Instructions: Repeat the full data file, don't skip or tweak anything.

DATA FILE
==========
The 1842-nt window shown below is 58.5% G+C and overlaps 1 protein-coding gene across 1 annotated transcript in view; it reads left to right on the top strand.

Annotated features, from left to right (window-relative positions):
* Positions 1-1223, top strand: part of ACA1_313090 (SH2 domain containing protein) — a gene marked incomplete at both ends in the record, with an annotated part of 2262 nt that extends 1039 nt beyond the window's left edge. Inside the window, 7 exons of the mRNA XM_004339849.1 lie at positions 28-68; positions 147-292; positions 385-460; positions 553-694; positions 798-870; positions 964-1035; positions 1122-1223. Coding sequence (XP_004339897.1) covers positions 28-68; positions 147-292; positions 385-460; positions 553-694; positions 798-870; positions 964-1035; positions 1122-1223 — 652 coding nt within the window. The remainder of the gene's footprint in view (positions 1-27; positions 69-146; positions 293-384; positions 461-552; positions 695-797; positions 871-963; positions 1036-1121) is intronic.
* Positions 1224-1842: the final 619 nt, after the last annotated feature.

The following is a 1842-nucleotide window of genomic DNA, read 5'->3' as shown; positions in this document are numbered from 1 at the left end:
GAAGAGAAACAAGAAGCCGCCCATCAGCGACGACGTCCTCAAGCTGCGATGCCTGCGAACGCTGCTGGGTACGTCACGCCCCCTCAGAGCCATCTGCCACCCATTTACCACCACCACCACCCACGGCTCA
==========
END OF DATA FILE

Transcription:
The 1842-nt window shown below is 58.5% G+C and overlaps 1 protein-coding gene across 1 annotated transcript in view; it reads left to right on the top strand.

Annotated features, from left to right (window-relative positions):
* Positions 1-1223, top strand: part of ACA1_313090 (SH2 domain containing protein) — a gene marked incomplete at both ends in the record, with an annotated part of 2262 nt that extends 1039 nt beyond the window's left edge. Inside the window, 7 exons of the mRNA XM_004339849.1 lie at positions 28-68; positions 147-292; positions 385-460; positions 553-694; positions 798-870; positions 964-1035; positions 1122-1223. Coding sequence (XP_004339897.1) covers positions 28-68; positions 147-292; positions 385-460; positions 553-694; positions 798-870; positions 964-1035; positions 1122-1223 — 652 coding nt within the window. The remainder of the gene's footprint in view (positions 1-27; positions 69-146; positions 293-384; positions 461-552; positions 695-797; positions 871-963; positions 1036-1121) is intronic.
* Positions 1224-1842: the final 619 nt, after the last annotated feature.

The following is a 1842-nucleotide window of genomic DNA, read 5'->3' as shown; positions in this document are numbered from 1 at the left end:
GAAGAGAAACAAGAAGCCGCCCATCAGCGACGACGTCCTCAAGCTGCGATGCCTGCGAACGCTGCTGGGTACGTCACGCCCCCTCAGAGCCATCTGCCACCCATTTACCACCACCACCACCCACGGCTCA